Manila, not a big thrilla'

Trip Start Jun 25, 2006
Trip End Aug 01, 2007

Loading Map
Map your own trip!
Map Options
Show trip route
Hide lines

Flag of Philippines  ,
Friday, May 11, 2007

He Said:

Two flights with a long layover in Kuala Lumpur took us from Bali overnight to Manila. Like most nations in this part of the world, the Philippines have a colonial past. Beginning with the landing of the explorer Ferdinand Magellan in 1521 the native population and its traditional culture became increasingly dominated and influenced by Spanish trade. This continued for the next 400 years when in the late 1800's when the dispute over Cuba prompted Spain to declared war on the US. The conflict of Spanish-American War spread to the Philippines where the US fleet commanded by Admiral George Dewey (whom I've been told I am related to!) sailed the US fleet into Manila Bay and routed the Spanish ships. The US supported a native revolt against the Spanish, which eventually led to "independence" in 1898.

In reality, all that had changed with the defeat of the Spanish was in who was doing the economic exploitation. For all intents and purposes, the Philippines became a de facto American colony and supported a number of US military bases. In 1941 when the Japanese declared war on the US by bombing Pearl Harbor, the Philippines became their next major target. On the Bataan Peninsula, local and US forces were defeated by invading Japanese troops and the entire nation fell under Japanese control, prompting the retreating American General Douglas MacArthur to make his famous, "I will return" promise. When MacArthur did come back to fight the Japanese in the month-long Battle of Manila, over 150,000 civilians were killed and the city was pretty much flattened. In total, over one million Filipino soldiers and civilians died in the war.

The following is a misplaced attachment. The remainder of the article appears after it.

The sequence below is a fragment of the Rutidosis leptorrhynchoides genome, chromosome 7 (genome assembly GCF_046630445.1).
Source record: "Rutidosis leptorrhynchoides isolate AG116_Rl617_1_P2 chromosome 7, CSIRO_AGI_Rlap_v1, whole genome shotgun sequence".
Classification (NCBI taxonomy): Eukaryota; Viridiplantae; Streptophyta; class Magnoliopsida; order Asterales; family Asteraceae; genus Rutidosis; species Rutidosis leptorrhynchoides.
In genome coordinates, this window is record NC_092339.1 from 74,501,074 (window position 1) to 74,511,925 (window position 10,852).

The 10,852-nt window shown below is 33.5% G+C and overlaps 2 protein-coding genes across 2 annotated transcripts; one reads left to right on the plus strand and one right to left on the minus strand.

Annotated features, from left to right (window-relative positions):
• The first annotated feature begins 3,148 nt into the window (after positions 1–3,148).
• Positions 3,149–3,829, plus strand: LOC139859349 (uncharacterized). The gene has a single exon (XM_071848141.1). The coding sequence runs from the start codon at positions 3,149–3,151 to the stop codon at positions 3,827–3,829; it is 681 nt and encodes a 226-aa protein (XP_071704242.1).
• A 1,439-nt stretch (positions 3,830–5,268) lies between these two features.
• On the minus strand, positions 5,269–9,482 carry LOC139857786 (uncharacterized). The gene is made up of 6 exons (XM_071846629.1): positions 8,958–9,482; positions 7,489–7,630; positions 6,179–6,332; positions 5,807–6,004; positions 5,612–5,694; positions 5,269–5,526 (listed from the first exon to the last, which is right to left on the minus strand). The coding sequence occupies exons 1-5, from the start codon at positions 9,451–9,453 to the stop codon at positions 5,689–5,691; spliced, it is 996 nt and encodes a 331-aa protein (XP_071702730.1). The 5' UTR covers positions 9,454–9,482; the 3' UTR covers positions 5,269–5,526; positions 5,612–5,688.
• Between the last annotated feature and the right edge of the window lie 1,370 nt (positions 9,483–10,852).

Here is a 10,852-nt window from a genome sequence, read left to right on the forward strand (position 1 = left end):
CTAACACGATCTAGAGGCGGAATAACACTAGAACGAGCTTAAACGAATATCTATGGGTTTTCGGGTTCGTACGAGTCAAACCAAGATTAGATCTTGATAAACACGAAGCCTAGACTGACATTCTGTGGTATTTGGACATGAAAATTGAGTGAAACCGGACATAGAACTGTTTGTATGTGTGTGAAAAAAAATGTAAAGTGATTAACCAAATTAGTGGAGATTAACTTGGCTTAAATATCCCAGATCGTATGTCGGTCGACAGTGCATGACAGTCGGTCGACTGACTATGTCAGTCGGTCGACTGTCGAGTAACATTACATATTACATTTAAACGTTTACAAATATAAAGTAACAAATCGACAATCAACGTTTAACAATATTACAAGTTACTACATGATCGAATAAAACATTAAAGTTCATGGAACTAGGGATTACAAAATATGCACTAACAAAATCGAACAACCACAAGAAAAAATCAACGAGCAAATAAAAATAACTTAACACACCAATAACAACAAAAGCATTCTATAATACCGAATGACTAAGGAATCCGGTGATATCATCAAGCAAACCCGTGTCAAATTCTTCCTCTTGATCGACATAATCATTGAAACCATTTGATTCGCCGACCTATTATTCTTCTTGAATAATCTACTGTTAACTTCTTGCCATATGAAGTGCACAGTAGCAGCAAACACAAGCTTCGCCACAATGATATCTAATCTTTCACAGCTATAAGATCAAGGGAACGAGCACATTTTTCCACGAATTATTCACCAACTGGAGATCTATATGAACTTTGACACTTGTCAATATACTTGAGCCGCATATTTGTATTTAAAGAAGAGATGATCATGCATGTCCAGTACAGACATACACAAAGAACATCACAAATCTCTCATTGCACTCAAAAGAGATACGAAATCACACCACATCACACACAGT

The defeat of Japan in 1945 led to far greater Philippine independence from US control, although they continued to maintain military bases here until 1991. Between 1965 and 1986 President Ferdinand Marcos dominated the nation. Heavy handed policies, periodically instituting martial law, rampant corruption, severe restrictions on political opponents eventually prompted the "People Power" movement leading to his exile. One of the legendary examples of the Marcos' excesses was the 15,000+ pairs of shoes abandoned in the Presidential palace by his wife Imelda. The ouster of both the American influence and the dictatorship of Marcos did not issue in an era of political stability, but hey democracy can be a messy process!

Because so many Filipinos have specialized skills, are well educated, and speak excellent English they are in high demand abroad (especially in the Arab Gulf region) as guest workers to do jobs in construction, medicine, entertainment and a variety of other trades. If you have taken a cruise lately, chances are that a sizeable portion of the crew were Filipino. It is estimated that at any given time, over 10% of all Philippine citizens are working abroad. These workers send much of the paychecks home and make up a very important part of the Philippine economy.

So we've spent the last two days in Manila. It is not the prettiest place we've been. The traffic choked streets, characterless concrete buildings in varied states of decay, and muggy climate might at first glance make one wonder why anyone they came here. Actually, I enjoyed our time in Manila and feel quite comfortable here. There is more to it than the fact that the city is filled with stores I recognize, most signage is in English, we were able to watch Spiderman 3 in a theater (two thumbs down!) and that we are finally back in a place where cars drive on the right-hand side of the road. The Filipino people are unbelievably gracious and friendly. Culturally, Manila is far more similar to our home in the US than any other place we've been on this journey. Still though, Manila it has a flavor all its own. A few things that caught my attention were the English that people speak at times sounds Spanish accented, the food is a very tasty and unusual hybrid of Spanish and Asian flavors, and that most public transport consists of rides in a "jeepney" (imagine a rickety, fully chromed-out, US Army-style Jeep that has been modified into an open-air stretch limo with bench seating). All in all, I like it!